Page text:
Unfortunately, most people would rather stumble along blindly. Most of them probably don’t even realize that they’re in need of the Son’s light.

Worse than that are the ones who scurry into the darkness like cockroaches. (Sorry for that unflattering visual. And it probably means nothing to you if you’ve never lived in the South and flipped a light switch on in the middle of the night. Ugh. Disgusting.)

And, now, back to scripture. “Light is come into the world, and men loved darkness rather than light” (John 3:19).

I didn’t make up the observation about people scurrying into darkness. Jesus pointed this out two millennia ago.

Life is so much easier in the light. We can see to perform basic tasks better. Nuances we miss in half-light become obvious in full light.

Step into the Light, my friend. It will make navigating your life less difficult.

For the whole story, read John 3: 1-21.

If you enjoyed this post, maybe you’d like to read more from this author. She had a Bible study on Psalm 119 and one to help women find focus in their lives.

Maybe fiction is more your thing. Read about the life of Christ from the perspective of his mother in the Biblical fictionalization by Sharon Hughson.

Posted in Daily Living

Hit and Run on Social Media


Today’s post is shared from one of my favorite Christian authors. Her words touch my heart and stir my soul. And after the barrage of negative social media thrashing and the unexpected in-person conflicts, I need a dose of her wisdom.

The Bible’s wisdom. That’s the only kind that will make a difference in the long run.

For consider him that endured such contradiction of sinners against himself, lest ye be wearied and faint in your minds. Hebrews 12:3

Jesus knows all about being blindsided by people who called themselves a friend. He understands the agony when the people closest run away when you need them most.

And through it all, He still loved them. He still loves us.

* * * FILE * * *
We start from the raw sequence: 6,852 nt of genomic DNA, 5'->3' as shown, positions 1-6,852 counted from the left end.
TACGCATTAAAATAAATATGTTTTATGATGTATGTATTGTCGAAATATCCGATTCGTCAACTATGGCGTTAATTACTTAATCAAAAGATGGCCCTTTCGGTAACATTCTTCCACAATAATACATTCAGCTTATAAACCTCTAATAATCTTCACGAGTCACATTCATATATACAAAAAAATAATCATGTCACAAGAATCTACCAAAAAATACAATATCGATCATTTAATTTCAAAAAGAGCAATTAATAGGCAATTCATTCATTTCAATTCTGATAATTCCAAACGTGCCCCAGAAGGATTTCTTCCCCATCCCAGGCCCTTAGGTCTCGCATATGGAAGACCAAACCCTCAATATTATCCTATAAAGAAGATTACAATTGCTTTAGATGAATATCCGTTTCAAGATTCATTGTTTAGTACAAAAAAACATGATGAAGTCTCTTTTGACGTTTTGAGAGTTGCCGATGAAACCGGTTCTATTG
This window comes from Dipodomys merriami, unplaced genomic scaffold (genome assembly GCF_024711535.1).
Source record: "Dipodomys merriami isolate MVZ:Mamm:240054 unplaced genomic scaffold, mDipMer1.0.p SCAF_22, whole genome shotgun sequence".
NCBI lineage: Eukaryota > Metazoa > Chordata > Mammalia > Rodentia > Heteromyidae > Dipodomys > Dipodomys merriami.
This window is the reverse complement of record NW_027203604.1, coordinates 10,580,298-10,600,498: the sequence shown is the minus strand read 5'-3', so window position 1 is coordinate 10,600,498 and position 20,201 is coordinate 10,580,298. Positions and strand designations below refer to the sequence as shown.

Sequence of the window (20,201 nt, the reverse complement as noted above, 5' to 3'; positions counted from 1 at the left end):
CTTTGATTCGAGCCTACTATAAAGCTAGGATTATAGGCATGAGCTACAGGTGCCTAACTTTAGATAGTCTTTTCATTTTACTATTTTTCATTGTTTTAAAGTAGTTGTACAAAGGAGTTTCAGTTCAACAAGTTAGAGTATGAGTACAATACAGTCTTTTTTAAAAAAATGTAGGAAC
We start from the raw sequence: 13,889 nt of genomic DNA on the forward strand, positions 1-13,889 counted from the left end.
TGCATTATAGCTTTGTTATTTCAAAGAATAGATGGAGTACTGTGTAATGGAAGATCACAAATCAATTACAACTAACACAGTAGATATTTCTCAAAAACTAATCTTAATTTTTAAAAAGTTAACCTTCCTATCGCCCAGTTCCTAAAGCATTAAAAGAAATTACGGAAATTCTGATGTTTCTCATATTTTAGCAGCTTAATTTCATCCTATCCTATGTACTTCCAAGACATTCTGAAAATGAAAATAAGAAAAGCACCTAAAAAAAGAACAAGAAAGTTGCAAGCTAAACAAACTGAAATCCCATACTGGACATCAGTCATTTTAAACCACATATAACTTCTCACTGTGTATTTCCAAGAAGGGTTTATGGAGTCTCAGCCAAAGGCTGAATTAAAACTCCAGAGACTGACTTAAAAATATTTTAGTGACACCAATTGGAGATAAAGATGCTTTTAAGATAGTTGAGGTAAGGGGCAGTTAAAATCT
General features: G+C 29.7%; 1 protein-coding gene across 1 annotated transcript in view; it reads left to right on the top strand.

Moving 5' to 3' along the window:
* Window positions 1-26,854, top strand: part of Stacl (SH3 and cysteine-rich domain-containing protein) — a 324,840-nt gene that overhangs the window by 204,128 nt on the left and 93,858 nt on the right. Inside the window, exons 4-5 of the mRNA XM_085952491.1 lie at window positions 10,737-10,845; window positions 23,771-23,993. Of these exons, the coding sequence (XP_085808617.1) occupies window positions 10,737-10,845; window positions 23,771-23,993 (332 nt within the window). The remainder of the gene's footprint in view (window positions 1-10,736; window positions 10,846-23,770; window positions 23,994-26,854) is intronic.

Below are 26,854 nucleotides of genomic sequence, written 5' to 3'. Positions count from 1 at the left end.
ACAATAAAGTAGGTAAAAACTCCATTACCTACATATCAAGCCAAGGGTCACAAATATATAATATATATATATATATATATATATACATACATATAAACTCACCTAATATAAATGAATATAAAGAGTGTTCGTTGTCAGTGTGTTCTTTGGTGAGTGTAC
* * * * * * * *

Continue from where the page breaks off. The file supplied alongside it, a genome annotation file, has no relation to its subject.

But how do we react?

Here’s Holley’s take on it:

It’s in times like these that retreat seems safest and sanest. Let’s go home and shut the doors, bar the windows and disconnect the doorbell. Gather round with our stockpiled faith and ration out just enough to survive.

Most of all it seems tempting to safeguard our hearts. Just take them right out and stick them in the solid metal safe at the back of the closet. Then forget the combination. Forget what once beat in our chest.

Because I am tired just now. Not so much in my body but in a deeper, invisible place. The one that sees the best in people, that reaches out in love, that keeps believing folks can change.  And as I lay in bed the other night I talked to God about it. Into the darkness it seemed He whispered something like, “I get it.”

And I realized, suddenly, He does. More than I can know, more than any of us comprehend. He knows what it is to love and love. To extend yourself so far that you are, oh, stretched out on a cross. And then to be rejected or dismissed or misunderstood.

Read the rest of the post here.

Whatever you need to get through today (and tomorrow), Jesus has an ample supply. He’s waiting for you to see that he “gets it” and will provide what you ask for in faith.

No need to be weary or faint in your minds. Jesus has the remedy.

What ways have people been trying to discourage you lately?